Spanish Wine -- 101

From Wine Spectator magazine

Spain's major contribution to red wine, Tempranillo, is indigenous to the country and is rarely grown elsewhere. It is the dominant grape in the red wines from Rioja and Ribera del Duero, two of Spain's most important wine regions.

In Rioja, Tempranillo is often blended with Garnacha, Mazuelo and a few other minor grapes. When made in a traditional style, Tempranillo can be garnet-hued, with flavors of tea, brown sugar and vanilla. When made in a more modern style, it can display aromas and flavors redolent of plums, tobacco and cassis, along with very dark color and substantial tannins. Whatever the style, Riojas tend to be medium-bodied wines, offering more acidity than tannins.

In Ribera del Duero, wines are also divided along traditional and modern styles, and show similarities to Rioja. The more modern-styled Riberas, however, can be quite powerful, offering a density and tannic structure similar to that of Cabernet Sauvignon. Toro is an emerging region that is proving an ability to deliver high quality Tempranillo-based reds, with ripe fruit and impressive power.

Tempranillo is known variously throughout Spain as Cencibel, Tinto del Pais, Tinto Fino, Ull de Llebre and Ojo. It's also grown along the Douro River in Portugal under the monikers Tinta Roriz (used in the making of Port) and Tinta Aragonez.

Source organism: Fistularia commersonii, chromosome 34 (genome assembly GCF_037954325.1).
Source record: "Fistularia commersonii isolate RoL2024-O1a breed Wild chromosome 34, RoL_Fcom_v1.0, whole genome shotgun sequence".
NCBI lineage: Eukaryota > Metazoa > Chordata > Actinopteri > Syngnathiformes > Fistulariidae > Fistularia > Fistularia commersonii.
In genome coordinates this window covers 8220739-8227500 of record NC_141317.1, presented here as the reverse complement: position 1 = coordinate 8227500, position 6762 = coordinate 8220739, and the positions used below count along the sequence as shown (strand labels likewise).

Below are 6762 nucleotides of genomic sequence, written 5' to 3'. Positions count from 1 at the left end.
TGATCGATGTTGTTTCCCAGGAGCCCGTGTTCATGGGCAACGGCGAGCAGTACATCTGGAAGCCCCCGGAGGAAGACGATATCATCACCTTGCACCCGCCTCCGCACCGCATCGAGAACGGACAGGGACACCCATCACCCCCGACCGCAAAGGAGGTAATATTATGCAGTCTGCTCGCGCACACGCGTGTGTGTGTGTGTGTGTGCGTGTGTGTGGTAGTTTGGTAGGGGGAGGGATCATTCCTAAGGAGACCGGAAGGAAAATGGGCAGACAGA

Drought- and heat-resistant, Grenache yields a fruity, spicy, medium-bodied red wine with supple tannins. While it is widespread in France's Southern Rhône Valley, it is also important in Spain, where it's known as Garnacha Tinta. Grenache is especially noteworthy in Rioja (where it is a secondary grape in wines dominated by Tempranillo) and Priorat (where it often takes the lead in blends that may also contain Cariñena, Cabernet Sauvignon or Syrah). Campo de Borja has recently shown an ability to make rich, fruity wines from old-vine Garnacha.

Grenache Blanc, known in Spain as Garnacha Blanca, is in various Spanish whites, including Rioja.

Monastrell is best known as Mourvèdre, used in France’s Southern Rhône Valley, but this red grape is indigenous to Spain, where it flourishes in the sandy soils of the Jumilla district, in the southeastern part of the country near Valencia. Well-made examples show chewy tannins, spicy cherry and berry flavors and a characteristic gamy, meaty or smoky note.
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